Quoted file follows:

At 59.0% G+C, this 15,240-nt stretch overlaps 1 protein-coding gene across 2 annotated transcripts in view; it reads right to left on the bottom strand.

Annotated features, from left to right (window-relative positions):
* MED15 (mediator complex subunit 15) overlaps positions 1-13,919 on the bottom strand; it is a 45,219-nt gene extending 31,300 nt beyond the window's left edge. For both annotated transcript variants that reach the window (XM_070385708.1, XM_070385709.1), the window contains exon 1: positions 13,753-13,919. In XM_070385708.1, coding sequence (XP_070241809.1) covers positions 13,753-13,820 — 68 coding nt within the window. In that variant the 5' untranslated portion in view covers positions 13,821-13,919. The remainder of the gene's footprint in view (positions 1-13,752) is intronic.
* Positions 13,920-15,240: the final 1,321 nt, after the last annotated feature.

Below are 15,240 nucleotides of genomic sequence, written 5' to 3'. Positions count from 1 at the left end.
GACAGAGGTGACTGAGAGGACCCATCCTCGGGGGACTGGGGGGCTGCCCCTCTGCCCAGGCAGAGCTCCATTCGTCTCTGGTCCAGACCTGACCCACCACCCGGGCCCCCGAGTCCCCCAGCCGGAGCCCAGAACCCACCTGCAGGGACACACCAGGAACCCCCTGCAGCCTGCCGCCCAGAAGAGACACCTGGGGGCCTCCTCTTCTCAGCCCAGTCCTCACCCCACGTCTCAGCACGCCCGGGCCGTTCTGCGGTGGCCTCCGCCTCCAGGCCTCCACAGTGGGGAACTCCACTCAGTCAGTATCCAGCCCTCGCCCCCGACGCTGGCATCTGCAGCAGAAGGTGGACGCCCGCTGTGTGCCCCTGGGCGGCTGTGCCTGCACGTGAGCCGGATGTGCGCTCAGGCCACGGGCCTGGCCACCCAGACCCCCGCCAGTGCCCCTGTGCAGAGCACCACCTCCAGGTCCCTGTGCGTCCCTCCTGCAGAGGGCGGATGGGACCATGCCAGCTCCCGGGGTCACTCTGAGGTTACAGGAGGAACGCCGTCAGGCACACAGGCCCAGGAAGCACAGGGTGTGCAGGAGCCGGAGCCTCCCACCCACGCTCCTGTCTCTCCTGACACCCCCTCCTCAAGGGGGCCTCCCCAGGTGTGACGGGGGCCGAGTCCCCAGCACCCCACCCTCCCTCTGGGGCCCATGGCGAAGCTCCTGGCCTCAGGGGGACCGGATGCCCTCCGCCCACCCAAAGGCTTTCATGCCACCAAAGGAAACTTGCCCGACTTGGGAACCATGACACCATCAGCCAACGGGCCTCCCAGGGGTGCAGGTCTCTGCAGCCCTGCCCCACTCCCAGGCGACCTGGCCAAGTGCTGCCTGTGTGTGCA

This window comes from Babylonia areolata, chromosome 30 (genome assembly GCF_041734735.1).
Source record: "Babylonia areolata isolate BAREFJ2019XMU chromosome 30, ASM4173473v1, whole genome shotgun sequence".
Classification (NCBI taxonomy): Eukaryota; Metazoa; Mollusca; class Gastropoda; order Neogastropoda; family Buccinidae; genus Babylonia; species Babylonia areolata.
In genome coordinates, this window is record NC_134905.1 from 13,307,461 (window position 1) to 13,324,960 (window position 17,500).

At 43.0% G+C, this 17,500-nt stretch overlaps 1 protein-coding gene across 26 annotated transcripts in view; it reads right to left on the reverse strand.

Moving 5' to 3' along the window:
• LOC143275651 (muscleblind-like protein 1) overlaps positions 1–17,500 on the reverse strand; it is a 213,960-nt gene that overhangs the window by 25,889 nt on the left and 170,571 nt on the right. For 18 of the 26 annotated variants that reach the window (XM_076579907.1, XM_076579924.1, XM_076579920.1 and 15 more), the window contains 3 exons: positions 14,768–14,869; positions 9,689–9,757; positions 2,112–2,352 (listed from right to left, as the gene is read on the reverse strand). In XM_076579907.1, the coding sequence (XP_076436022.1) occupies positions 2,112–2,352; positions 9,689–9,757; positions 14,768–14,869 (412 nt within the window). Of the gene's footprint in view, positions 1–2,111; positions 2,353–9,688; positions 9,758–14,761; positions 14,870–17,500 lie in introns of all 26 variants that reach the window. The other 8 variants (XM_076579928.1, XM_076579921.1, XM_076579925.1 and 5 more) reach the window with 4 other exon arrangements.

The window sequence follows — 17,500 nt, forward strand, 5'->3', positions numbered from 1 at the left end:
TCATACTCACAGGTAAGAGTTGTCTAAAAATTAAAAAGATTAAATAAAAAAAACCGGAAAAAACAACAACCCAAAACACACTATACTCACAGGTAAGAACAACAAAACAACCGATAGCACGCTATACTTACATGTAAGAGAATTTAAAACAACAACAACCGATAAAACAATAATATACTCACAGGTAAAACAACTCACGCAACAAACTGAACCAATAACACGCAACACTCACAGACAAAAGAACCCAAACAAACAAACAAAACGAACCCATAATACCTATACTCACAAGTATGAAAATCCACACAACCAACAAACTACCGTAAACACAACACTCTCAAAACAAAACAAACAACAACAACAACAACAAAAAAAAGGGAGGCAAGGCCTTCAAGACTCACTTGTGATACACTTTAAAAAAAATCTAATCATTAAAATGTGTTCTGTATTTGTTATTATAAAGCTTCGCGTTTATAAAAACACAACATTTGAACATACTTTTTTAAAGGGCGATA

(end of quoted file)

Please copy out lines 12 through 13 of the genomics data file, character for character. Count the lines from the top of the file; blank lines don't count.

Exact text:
Moving 5' to 3' along the window:
• LOC143275651 (muscleblind-like protein 1) overlaps positions 1–17,500 on the reverse strand; it is a 213,960-nt gene that overhangs the window by 25,889 nt on the left and 170,571 nt on the right. For 18 of the 26 annotated variants that reach the window (XM_076579907.1, XM_076579924.1, XM_076579920.1 and 15 more), the window contains 3 exons: positions 14,768–14,869; positions 9,689–9,757; positions 2,112–2,352 (listed from right to left, as the gene is read on the reverse strand). In XM_076579907.1, the coding sequence (XP_076436022.1) occupies positions 2,112–2,352; positions 9,689–9,757; positions 14,768–14,869 (412 nt within the window). Of the gene's footprint in view, positions 1–2,111; positions 2,353–9,688; positions 9,758–14,761; positions 14,870–17,500 lie in introns of all 26 variants that reach the window. The other 8 variants (XM_076579928.1, XM_076579921.1, XM_076579925.1 and 5 more) reach the window with 4 other exon arrangements.